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Italy celebrates returned vase

The Euphronios krater was returned by the Metropolitan Museum in New York.

January 19, 2008|From Times staff and wire reports

ROME -- With the return of a long-sought masterpiece of antiquity, Italy on Friday trumpeted one of the successes of its campaign to recover what it says are looted treasures from museums and collectors around the world.

The 2,500-year-old vase by Greek artist Euphronios, which Italy regained after signing a deal with the Metropolitan Museum in New York, was feted in Rome at an official presentation.

The Euphronios krater -- a large vase painted with scenes related to Homer's epic poems "The Iliad" and "The Odyssey" -- is regarded as one of the finest examples of its kind. The vase was used as a bowl for mixing wine and water.

"It is universally considered the best work by the artist," Culture Minister Francesco Rutelli said at the ceremony. Also attending was his predecessor, Rocco Buttiglione, who started the country's high-profile campaign to recover art.

Rutelli also announced that Shelby White, a member of the Met's board of trustees, had agreed to return 10 antiquities from her private collection, becoming the first private individual to return artifacts to Italy.

"It's a historic agreement," Rutelli said. "It's the first time that works from a private collection are returned." The agreement was first reported Friday by the New York Times.

Nine of the items already have been given to the Italian Consulate in New York and the 10th -- another vase by Euphronios -- was expected to be returned in two years, the ministry said.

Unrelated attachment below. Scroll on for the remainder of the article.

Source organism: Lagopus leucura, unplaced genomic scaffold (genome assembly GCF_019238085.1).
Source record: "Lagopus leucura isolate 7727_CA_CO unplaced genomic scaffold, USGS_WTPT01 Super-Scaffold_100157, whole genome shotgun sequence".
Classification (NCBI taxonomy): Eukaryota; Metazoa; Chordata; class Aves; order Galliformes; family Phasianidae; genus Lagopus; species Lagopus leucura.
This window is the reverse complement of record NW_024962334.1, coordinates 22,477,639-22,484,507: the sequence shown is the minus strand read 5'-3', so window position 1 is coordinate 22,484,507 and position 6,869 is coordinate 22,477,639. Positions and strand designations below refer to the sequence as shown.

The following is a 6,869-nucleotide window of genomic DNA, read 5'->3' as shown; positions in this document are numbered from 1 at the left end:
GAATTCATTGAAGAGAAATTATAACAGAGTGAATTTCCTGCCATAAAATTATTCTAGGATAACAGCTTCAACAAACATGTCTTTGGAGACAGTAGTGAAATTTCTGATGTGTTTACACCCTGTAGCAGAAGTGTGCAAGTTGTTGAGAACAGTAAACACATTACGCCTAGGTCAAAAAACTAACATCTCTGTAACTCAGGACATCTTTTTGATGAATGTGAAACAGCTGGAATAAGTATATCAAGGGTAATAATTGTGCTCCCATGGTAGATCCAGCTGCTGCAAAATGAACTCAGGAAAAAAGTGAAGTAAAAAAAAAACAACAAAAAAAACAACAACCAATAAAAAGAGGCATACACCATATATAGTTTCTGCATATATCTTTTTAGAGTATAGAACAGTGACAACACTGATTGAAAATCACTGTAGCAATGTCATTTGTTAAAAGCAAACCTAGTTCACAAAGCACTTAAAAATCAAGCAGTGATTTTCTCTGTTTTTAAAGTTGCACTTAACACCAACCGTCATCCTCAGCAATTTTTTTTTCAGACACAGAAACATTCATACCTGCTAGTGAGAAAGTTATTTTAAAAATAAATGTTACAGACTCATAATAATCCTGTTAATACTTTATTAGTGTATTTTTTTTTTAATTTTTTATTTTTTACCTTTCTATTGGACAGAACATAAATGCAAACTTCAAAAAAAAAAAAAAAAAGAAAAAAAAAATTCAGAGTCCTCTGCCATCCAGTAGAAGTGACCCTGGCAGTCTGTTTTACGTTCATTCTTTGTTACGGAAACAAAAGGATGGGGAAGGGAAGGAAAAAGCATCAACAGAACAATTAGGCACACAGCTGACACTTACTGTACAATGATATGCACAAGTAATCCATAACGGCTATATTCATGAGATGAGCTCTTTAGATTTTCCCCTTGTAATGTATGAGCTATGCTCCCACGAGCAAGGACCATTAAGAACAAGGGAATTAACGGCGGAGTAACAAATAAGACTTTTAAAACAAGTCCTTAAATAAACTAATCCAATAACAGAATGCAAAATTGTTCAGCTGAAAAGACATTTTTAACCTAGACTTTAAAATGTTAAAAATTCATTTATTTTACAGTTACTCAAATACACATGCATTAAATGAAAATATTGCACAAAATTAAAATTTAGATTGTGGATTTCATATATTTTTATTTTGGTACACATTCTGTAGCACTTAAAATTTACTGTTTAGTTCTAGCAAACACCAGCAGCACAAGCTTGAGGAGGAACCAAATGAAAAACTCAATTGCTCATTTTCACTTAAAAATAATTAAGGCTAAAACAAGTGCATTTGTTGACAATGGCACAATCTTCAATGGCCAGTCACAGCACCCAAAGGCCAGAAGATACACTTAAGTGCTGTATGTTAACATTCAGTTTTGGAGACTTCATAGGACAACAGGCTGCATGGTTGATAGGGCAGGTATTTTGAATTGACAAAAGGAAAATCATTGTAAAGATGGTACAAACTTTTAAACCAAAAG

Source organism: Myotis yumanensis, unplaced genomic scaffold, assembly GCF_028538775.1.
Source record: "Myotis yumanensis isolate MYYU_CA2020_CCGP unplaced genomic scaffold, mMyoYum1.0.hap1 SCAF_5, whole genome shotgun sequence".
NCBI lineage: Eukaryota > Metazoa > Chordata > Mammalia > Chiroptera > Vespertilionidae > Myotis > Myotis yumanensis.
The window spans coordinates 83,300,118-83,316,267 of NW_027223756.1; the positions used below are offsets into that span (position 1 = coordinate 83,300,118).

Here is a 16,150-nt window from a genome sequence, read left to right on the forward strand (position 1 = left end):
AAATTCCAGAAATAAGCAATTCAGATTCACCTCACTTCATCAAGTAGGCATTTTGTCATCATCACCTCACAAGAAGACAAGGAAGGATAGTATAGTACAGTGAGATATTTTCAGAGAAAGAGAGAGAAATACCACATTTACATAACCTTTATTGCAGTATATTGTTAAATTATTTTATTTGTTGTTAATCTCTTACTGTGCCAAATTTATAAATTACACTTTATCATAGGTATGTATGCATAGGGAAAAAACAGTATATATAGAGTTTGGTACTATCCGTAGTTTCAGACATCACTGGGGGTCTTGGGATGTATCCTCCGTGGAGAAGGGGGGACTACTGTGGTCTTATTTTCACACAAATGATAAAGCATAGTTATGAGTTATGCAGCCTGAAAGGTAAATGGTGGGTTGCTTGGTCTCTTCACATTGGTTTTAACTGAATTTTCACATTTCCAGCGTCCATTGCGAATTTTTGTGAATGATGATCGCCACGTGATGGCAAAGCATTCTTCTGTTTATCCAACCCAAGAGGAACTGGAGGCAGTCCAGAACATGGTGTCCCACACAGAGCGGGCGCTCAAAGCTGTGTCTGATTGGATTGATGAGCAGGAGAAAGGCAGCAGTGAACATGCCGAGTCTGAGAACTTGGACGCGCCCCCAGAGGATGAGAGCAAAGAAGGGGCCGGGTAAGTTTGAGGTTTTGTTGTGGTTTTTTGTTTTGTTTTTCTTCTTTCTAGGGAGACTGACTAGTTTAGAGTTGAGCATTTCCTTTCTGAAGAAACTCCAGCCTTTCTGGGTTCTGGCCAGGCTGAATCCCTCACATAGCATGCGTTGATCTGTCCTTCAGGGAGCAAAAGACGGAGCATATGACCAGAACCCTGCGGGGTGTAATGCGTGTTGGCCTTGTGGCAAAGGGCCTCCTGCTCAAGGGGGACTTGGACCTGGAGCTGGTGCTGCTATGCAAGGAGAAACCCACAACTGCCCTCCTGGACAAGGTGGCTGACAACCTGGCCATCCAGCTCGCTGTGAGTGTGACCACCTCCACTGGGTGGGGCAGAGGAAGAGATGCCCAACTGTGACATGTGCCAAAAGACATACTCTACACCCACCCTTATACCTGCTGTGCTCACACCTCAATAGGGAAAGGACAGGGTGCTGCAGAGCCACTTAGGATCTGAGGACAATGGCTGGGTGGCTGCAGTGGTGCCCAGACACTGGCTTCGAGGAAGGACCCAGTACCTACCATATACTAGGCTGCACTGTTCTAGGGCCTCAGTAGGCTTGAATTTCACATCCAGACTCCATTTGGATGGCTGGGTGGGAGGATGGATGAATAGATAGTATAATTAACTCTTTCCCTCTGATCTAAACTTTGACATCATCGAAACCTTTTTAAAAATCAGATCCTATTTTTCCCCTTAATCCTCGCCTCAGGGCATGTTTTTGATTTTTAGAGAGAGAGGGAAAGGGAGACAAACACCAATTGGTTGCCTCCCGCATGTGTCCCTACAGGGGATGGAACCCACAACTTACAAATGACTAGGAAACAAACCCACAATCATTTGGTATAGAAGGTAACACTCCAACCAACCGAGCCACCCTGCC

White is also negotiating with Greek authorities over two objects in her collection believed to have been looted from Greece, according to someone familiar with the negotiations, who asked not to be named because of the sensitivity of the talks.

One of the disputed objects is a marble funeral stele published in the exhibit "Glories of the Past." The person familiar with the talks said the lower half of the stele, which matches the upper half in White's collection, was found in an official excavation in Attica decades ago and is now in the nearby Vravrona Museum.

The Italian government has been negotiating with museums such as the Met and Boston's Museum of Fine Arts for the return of artifacts that it says were illegally excavated and smuggled abroad before ending up in prominent U.S. art institutions. The J. Paul Getty Trust in August agreed to hand over 40 pieces, including a statue of Aphrodite that Italian officials say was looted from Sicily. None of the museums has admitted any wrongdoing.

The Euphronios krater was sent back to Italy this week by the Met, which purchased it in 1972 for $1 million.

Like many other Greek vessels, the krater was exported to Italy, and it is believed to have been used by the Etruscan civilization to decorate a tomb near Rome. More than 2,000 years later, the vase was looted and smuggled out of the country, Italian authorities say.

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